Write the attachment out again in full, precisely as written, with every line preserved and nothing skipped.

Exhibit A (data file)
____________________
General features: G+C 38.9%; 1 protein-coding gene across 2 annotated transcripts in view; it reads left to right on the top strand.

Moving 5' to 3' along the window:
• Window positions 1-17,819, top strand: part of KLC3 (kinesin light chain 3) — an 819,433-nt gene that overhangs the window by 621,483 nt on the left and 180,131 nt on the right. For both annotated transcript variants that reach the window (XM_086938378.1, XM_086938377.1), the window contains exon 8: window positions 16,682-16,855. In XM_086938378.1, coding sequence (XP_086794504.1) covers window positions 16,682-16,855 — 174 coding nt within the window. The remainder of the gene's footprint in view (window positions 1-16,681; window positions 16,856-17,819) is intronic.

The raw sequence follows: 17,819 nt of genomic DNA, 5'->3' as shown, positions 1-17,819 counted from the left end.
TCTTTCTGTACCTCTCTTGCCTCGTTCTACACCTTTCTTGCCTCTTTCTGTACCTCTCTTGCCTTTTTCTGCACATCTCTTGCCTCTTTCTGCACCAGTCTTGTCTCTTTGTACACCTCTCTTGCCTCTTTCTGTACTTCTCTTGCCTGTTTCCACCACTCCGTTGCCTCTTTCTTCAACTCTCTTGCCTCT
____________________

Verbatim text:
General features: G+C 38.9%; 1 protein-coding gene across 2 annotated transcripts in view; it reads left to right on the top strand.

Moving 5' to 3' along the window:
• Window positions 1-17,819, top strand: part of KLC3 (kinesin light chain 3) — an 819,433-nt gene that overhangs the window by 621,483 nt on the left and 180,131 nt on the right. For both annotated transcript variants that reach the window (XM_086938378.1, XM_086938377.1), the window contains exon 8: window positions 16,682-16,855. In XM_086938378.1, coding sequence (XP_086794504.1) covers window positions 16,682-16,855 — 174 coding nt within the window. The remainder of the gene's footprint in view (window positions 1-16,681; window positions 16,856-17,819) is intronic.

The raw sequence follows: 17,819 nt of genomic DNA, 5'->3' as shown, positions 1-17,819 counted from the left end.
TCTTTCTGTACCTCTCTTGCCTCGTTCTACACCTTTCTTGCCTCTTTCTGTACCTCTCTTGCCTTTTTCTGCACATCTCTTGCCTCTTTCTGCACCAGTCTTGTCTCTTTGTACACCTCTCTTGCCTCTTTCTGTACTTCTCTTGCCTGTTTCCACCACTCCGTTGCCTCTTTCTTCAACTCTCTTGCCTCT